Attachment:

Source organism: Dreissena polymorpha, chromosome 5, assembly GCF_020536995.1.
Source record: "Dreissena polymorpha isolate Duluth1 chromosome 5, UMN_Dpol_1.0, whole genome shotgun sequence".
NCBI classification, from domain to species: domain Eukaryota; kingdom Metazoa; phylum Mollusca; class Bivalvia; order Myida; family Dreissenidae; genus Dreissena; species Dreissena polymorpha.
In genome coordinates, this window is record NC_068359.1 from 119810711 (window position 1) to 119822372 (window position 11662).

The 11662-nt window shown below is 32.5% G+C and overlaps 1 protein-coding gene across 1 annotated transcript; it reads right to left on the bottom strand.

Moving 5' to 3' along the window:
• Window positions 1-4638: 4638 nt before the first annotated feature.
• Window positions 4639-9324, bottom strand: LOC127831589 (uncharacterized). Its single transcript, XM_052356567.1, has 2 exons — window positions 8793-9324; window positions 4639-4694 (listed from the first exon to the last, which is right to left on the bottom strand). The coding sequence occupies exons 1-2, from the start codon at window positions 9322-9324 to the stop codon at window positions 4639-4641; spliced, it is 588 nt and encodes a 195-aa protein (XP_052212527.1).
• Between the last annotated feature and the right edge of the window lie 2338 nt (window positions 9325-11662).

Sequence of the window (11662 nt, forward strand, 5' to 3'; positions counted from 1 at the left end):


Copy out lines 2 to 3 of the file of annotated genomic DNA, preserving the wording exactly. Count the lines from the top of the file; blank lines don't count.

Source record: "Dreissena polymorpha isolate Duluth1 chromosome 5, UMN_Dpol_1.0, whole genome shotgun sequence".
NCBI classification, from domain to species: domain Eukaryota; kingdom Metazoa; phylum Mollusca; class Bivalvia; order Myida; family Dreissenidae; genus Dreissena; species Dreissena polymorpha.